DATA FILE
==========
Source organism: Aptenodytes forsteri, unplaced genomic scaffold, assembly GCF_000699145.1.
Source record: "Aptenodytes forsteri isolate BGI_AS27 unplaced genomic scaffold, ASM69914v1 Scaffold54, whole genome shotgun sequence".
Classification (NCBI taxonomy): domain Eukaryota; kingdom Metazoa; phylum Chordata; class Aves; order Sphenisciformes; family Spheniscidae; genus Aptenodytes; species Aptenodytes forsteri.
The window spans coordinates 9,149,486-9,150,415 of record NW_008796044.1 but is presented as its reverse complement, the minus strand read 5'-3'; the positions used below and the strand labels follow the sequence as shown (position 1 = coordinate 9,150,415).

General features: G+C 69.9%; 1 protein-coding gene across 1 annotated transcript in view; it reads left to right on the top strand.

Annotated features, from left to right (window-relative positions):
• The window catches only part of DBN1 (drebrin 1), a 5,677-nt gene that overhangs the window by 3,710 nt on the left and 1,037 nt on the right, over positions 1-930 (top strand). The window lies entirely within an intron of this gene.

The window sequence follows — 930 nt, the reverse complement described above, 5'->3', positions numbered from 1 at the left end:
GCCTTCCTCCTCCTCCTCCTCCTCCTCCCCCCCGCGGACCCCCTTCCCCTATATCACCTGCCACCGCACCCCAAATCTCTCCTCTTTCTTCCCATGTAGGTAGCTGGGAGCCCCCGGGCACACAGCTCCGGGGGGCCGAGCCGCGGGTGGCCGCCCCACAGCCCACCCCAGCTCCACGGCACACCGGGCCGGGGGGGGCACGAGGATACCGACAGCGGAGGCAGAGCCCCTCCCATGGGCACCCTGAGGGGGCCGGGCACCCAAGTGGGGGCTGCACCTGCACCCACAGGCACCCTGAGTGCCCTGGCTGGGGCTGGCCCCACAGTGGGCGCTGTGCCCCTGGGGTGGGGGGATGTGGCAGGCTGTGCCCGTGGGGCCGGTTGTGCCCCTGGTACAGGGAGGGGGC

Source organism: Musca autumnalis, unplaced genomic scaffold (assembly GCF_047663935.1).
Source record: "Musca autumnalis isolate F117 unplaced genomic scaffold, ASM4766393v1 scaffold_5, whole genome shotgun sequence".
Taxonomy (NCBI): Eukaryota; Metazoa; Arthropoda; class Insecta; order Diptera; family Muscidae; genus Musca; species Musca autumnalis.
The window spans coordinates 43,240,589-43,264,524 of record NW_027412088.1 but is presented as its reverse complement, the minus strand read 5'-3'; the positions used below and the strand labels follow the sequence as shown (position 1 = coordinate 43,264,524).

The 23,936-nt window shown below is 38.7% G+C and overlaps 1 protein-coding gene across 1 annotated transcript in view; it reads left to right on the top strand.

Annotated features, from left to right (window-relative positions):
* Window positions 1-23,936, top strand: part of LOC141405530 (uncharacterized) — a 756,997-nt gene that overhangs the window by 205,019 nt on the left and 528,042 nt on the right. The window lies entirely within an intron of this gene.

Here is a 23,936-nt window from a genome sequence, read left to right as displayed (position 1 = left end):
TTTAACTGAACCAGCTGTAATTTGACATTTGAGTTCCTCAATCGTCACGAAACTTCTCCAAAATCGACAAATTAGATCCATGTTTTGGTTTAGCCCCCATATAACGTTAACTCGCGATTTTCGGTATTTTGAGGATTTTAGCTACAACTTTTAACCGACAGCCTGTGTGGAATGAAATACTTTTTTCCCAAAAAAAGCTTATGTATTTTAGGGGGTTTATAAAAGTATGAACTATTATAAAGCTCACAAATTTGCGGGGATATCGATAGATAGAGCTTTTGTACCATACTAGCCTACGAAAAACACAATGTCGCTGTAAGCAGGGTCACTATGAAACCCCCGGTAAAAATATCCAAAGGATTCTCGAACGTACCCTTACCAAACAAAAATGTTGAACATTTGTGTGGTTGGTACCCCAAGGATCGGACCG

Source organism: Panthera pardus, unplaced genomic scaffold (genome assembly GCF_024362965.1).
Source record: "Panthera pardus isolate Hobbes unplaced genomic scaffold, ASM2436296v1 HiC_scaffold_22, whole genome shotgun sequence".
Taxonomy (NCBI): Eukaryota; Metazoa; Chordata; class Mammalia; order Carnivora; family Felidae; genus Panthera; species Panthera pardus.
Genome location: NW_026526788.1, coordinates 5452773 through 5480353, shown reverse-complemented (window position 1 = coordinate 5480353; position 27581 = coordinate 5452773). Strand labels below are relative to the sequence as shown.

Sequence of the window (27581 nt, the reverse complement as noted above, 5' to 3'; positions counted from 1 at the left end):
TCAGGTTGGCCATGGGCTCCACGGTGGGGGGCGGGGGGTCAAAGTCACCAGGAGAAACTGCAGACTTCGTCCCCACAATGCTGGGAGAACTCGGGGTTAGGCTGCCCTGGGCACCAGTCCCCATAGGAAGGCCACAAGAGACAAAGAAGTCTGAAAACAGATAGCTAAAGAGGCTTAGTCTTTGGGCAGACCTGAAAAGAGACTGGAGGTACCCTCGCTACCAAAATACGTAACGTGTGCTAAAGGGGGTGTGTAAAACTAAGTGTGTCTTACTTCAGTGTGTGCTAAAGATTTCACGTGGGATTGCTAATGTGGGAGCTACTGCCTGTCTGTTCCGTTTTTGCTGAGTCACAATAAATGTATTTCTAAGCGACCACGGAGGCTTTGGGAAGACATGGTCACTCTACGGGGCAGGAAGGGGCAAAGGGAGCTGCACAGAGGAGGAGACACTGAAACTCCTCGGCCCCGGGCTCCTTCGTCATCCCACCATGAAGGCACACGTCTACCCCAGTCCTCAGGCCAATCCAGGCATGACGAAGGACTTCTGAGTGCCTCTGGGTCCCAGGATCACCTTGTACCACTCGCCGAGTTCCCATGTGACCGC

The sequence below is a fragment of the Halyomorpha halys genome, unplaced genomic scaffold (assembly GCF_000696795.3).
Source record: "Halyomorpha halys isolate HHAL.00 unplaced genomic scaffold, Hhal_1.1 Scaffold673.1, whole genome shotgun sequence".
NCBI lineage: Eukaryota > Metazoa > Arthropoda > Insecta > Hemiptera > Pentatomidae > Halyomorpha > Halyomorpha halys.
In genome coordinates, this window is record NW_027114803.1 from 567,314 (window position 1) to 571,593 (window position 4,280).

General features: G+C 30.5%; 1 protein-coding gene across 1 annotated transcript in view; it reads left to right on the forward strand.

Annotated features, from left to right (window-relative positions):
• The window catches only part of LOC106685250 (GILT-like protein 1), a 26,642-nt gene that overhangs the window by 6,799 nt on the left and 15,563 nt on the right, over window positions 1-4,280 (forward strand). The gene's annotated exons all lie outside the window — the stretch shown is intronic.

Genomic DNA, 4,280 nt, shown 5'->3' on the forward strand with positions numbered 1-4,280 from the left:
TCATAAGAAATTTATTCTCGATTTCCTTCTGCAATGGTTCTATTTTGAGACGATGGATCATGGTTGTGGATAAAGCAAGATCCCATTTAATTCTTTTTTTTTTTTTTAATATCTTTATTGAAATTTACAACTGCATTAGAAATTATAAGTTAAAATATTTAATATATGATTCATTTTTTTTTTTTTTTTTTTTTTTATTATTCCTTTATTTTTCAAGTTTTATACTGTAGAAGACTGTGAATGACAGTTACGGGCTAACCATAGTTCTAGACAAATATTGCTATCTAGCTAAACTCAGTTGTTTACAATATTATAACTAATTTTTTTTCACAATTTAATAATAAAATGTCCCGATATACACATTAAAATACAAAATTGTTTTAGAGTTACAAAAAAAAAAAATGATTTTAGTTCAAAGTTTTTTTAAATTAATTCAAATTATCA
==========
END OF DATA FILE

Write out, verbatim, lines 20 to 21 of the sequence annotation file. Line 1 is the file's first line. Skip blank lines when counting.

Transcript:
Source record: "Panthera pardus isolate Hobbes unplaced genomic scaffold, ASM2436296v1 HiC_scaffold_22, whole genome shotgun sequence".
Taxonomy (NCBI): Eukaryota; Metazoa; Chordata; class Mammalia; order Carnivora; family Felidae; genus Panthera; species Panthera pardus.